Old files have been dusted out by some in the navy and defence ministry hierarchy to note that at least two former Navy chiefs had raised doubts over his professional acumen and that they were against Sinha being promoted to take charge of operational command. One of the two chiefs was Joshi’s predecessor Admiral Nirmal Verma, who retired in 2012 and is now on a diplomatic assignment in Canada. Verma had recommended to Antony in 2012, just before his retirement, that Sinha should not be considered for posting as the chief of the Integrated Defence Staff headquarters in Delhi, which is also considered a commander rank and responsibility.

In the Army, General Bikram Singh is all set to retire from service in August this year. When that happens, present Vice Chief Lt Gen Dalbir Suhag is tipped to be the next chief. But six months before it’s likely to happen, there are efforts to pin responsibility on Suhag for a botched-up intelligence raid in the Northeastern region under his watch as the 3 Corps commander in Dimapur, with reports of a cold-blooded extra-judicial killing in Nagaland by the then personnel from the intelligence unit, doing the rounds, sources said.

General V K Singh, just before his retirement in May 2012, had imposed a Discipline and Vigilance ban on Suhag being promoted as Army commander for this “lapse” under his 2 Corps command tenure. But General Bikram Singh, on assuming office as chief in June 2012, revoked the ban accepting Suhag’s explanation to an earlier notice issued to him. Suhag got promoted with retrospective effect from June 1 that year to take charge as Kolkata-based Eastern Army Commander.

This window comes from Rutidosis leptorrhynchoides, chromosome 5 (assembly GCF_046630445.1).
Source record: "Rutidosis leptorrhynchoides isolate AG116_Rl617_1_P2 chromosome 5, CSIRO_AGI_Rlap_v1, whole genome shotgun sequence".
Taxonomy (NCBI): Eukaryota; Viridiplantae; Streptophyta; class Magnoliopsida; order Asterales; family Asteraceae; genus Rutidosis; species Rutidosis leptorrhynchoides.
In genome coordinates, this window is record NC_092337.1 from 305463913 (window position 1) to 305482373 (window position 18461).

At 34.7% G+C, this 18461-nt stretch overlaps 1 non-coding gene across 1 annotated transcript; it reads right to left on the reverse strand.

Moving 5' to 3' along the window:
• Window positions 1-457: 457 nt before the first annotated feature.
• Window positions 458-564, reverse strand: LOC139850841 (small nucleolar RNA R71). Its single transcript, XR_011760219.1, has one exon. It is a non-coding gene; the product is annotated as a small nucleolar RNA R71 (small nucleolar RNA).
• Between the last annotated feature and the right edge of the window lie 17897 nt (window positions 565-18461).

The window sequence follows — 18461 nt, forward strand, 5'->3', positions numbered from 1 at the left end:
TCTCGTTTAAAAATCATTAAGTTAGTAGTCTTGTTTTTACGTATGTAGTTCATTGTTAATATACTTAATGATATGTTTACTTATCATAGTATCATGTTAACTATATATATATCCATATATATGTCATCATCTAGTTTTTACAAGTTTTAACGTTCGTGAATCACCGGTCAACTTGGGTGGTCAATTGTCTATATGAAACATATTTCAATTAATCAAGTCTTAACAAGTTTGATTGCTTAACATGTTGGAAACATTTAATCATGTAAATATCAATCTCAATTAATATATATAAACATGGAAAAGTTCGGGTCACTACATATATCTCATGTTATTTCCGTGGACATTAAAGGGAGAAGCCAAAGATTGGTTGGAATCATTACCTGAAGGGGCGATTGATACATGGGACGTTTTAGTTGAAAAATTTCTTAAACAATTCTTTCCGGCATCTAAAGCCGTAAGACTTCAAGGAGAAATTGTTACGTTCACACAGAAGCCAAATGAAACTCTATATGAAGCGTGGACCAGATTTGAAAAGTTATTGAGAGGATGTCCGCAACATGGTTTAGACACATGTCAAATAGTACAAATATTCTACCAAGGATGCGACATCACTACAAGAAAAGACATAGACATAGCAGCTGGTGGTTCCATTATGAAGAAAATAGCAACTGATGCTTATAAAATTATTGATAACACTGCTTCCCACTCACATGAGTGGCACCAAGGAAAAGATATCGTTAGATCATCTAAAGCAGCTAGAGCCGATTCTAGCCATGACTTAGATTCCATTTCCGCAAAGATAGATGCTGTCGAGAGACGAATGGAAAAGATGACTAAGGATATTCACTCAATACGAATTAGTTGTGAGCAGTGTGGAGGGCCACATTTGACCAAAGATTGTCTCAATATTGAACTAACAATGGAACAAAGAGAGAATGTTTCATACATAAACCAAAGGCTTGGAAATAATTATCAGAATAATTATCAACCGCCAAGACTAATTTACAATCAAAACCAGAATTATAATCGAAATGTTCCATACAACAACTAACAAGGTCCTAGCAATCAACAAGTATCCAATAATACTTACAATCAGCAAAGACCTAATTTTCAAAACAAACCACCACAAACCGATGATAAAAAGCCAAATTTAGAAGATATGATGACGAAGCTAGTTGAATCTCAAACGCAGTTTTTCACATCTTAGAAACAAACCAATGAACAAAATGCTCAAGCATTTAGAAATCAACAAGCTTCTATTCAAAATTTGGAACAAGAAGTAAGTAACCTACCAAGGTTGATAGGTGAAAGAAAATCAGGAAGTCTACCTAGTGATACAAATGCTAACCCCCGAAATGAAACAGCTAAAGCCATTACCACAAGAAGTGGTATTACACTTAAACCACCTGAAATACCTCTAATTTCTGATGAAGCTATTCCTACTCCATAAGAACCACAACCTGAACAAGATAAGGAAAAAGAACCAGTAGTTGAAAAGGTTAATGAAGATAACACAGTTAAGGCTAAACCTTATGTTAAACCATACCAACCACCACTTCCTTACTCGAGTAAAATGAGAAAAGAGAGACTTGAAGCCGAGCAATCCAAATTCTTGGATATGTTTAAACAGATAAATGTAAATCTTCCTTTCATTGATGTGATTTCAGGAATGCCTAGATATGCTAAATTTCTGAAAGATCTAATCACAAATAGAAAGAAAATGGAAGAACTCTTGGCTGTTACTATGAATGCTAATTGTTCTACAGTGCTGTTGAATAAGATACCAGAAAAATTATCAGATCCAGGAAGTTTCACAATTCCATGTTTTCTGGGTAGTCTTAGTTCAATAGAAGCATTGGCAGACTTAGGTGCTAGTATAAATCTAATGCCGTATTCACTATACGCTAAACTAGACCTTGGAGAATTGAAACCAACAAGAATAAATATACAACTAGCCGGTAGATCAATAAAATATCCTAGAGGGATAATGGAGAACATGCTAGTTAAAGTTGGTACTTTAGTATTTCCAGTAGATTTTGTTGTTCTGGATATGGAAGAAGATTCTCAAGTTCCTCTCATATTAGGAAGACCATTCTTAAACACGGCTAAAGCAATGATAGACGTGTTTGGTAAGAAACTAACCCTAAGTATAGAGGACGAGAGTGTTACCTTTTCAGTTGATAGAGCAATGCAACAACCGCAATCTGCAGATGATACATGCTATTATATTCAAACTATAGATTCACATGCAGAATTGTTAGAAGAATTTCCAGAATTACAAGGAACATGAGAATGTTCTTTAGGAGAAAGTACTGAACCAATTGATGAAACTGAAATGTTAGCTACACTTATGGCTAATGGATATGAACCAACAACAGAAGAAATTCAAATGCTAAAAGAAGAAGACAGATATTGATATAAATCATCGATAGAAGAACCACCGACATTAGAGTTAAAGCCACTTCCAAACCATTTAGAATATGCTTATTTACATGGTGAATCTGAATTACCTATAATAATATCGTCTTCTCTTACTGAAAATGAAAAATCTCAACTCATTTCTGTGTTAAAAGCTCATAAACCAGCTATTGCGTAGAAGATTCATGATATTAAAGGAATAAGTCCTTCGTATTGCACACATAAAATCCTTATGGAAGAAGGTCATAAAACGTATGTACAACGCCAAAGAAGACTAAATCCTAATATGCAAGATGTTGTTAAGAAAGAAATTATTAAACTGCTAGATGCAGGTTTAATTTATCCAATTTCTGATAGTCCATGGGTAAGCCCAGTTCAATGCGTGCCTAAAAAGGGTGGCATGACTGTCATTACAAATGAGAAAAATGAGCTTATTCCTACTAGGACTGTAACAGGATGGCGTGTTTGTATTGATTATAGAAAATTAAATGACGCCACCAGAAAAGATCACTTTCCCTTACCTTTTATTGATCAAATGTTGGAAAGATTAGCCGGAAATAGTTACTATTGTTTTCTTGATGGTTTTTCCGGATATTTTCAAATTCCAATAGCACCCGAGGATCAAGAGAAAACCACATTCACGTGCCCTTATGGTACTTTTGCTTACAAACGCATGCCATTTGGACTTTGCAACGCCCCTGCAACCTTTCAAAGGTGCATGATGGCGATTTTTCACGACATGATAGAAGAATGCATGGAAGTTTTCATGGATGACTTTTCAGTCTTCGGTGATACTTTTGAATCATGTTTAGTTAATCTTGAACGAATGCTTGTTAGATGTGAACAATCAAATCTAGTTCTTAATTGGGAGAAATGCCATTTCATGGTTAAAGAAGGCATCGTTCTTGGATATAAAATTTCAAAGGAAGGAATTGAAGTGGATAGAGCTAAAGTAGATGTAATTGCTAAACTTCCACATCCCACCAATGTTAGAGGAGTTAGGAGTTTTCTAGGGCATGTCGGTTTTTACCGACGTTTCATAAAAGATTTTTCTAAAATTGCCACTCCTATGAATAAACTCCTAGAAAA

Attempts are on to make the allegations of “lapses” on part of Suhag floating. If it happens, then Southern Army Commander Lt Gen Ashok Singh, whose son Dr Anirudh is married to General V K Singh’s daughter Yogja, would succeed General Bikram Singh as chief. He is the second senior-most Lieutenant General. But, sources say that as a counter to the allegations against Suhag, it is being floated around that Lt Gen Ashok Singh was the 1 Corps commander in Mathura and the armoured units under his command rolled from Hissar towards Delhi in mid-January 2012 when General V K Singh had gone to the Supreme Court against the central government for getting his birth date restored in service records as 1951 instead of 1950. However, the word ‘Coup’ has been left unsaid in those reports.

That way, both officers would stand discredited before the nation and their chances of being the Army chief would be scuttled.

IAF is flying in clear skies

The Air Force isn’t facing a succession war within. The leadership change was settled three months ago, with Air Chief Marshal Arup Raha, an ace fighter pilot, becoming chief on his predecessor Air Chief Marshal N A K Browne retiring on December 31. Raha will enjoy full three-year tenure as chief and will retire in 2016.Chief Marshal Arup Raha took over as the chief on December 31 last year.